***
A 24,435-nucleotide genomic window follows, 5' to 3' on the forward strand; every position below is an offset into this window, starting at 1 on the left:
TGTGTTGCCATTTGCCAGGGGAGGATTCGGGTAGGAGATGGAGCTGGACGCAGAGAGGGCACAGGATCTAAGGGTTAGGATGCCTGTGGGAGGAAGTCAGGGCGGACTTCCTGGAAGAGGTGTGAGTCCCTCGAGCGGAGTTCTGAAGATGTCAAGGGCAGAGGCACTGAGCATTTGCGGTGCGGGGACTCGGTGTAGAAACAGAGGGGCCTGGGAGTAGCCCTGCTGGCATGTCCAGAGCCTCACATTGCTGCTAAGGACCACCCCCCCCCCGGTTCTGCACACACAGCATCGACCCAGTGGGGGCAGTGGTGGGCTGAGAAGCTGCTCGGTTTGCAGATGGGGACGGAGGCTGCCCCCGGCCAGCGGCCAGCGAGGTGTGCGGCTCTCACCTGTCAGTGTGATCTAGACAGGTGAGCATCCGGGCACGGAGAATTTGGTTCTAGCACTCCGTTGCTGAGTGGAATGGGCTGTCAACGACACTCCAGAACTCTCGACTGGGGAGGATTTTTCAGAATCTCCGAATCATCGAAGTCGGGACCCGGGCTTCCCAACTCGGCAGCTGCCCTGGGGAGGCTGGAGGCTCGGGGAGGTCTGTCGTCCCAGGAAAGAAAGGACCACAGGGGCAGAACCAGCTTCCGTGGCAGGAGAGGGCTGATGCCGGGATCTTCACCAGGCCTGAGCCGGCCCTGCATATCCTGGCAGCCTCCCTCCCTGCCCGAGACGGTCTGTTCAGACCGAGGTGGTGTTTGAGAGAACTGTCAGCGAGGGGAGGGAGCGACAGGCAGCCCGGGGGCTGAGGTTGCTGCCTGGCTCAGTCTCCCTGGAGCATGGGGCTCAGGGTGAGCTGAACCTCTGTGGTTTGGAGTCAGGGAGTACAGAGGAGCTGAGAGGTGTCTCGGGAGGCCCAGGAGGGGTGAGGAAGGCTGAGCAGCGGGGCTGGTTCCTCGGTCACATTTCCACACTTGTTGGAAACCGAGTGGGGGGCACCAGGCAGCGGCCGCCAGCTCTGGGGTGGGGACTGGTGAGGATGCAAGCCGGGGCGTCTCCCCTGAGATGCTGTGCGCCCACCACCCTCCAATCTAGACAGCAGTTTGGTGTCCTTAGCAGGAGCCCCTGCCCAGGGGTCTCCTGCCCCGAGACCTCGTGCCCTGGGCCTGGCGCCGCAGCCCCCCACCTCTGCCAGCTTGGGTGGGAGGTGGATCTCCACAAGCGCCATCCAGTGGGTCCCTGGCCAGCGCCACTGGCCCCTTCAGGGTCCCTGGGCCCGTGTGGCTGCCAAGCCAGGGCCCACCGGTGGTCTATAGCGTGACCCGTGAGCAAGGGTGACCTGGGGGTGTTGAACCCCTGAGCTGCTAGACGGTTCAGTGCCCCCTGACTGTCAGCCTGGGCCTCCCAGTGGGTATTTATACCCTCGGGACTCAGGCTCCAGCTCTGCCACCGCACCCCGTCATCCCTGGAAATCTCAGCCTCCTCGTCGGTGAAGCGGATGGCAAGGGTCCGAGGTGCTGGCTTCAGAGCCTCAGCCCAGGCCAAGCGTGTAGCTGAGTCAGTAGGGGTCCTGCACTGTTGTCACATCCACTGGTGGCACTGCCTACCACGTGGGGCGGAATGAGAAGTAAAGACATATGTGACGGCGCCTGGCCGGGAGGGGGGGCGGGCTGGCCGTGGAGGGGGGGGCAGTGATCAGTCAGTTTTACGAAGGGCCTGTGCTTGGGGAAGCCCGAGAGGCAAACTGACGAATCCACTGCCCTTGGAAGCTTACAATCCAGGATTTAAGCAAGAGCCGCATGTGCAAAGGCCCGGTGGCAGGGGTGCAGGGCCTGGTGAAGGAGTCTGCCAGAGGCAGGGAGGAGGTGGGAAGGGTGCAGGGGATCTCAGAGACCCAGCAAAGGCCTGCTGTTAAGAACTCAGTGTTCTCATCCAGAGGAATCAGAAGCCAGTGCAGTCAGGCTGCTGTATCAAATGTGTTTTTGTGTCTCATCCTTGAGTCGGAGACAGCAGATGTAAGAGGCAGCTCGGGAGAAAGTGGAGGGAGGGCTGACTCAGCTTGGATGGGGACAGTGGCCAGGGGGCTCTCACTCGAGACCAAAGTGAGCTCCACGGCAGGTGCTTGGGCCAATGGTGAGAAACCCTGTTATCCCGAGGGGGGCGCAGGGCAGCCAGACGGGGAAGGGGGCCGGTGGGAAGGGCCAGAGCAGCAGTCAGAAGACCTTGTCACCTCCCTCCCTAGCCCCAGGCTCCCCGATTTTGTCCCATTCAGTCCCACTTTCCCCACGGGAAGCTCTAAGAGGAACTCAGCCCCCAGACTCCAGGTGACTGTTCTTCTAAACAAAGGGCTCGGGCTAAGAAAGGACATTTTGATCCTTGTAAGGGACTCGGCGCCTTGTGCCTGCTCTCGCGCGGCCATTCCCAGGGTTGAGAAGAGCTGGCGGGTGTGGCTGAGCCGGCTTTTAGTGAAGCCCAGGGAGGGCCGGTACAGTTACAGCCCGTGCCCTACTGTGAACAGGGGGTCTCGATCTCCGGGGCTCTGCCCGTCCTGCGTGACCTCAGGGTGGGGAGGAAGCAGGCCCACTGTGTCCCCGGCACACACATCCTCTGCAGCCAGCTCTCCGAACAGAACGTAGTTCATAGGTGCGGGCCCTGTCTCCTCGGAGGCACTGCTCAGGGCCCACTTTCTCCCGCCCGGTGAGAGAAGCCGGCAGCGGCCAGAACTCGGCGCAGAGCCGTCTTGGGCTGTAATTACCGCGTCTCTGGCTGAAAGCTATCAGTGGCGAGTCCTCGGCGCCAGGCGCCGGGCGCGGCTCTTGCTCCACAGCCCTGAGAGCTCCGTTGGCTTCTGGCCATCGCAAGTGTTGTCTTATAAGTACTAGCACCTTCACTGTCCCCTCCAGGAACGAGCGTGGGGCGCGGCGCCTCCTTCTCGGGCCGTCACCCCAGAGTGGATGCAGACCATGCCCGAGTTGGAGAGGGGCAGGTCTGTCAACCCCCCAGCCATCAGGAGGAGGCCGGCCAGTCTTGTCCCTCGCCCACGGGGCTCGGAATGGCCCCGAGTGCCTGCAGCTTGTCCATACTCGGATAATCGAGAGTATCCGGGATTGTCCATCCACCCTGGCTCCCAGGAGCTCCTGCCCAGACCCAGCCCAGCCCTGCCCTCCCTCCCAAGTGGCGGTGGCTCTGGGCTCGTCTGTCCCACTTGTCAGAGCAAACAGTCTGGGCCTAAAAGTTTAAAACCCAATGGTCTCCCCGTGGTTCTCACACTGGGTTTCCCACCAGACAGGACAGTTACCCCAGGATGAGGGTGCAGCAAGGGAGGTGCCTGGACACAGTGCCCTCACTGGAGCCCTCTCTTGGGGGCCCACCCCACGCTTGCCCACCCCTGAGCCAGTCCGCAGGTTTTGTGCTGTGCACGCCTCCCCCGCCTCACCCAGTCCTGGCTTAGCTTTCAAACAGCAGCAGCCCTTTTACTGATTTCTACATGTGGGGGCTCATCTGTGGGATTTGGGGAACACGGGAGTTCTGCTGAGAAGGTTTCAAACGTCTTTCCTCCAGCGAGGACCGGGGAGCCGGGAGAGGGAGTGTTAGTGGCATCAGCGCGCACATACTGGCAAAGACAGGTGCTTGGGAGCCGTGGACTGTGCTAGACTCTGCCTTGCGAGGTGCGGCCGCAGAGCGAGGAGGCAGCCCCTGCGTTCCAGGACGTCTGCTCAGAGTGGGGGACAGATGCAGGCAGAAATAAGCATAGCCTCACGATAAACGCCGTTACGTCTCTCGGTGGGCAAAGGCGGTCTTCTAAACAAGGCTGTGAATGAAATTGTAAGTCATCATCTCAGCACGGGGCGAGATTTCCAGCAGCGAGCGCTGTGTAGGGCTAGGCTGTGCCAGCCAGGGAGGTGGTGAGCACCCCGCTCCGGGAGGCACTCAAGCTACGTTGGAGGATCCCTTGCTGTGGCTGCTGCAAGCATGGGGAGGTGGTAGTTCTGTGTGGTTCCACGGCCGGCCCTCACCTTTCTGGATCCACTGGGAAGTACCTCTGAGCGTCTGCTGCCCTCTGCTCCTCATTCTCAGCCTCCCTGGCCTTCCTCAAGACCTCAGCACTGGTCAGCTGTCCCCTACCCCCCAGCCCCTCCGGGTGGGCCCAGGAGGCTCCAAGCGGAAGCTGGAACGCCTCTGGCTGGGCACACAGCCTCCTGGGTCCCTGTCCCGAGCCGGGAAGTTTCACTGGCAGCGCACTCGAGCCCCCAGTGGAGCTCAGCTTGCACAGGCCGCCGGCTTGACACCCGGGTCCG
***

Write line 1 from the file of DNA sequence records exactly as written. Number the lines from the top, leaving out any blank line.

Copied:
A 24,435-nucleotide genomic window follows, 5' to 3' on the forward strand; every position below is an offset into this window, starting at 1 on the left: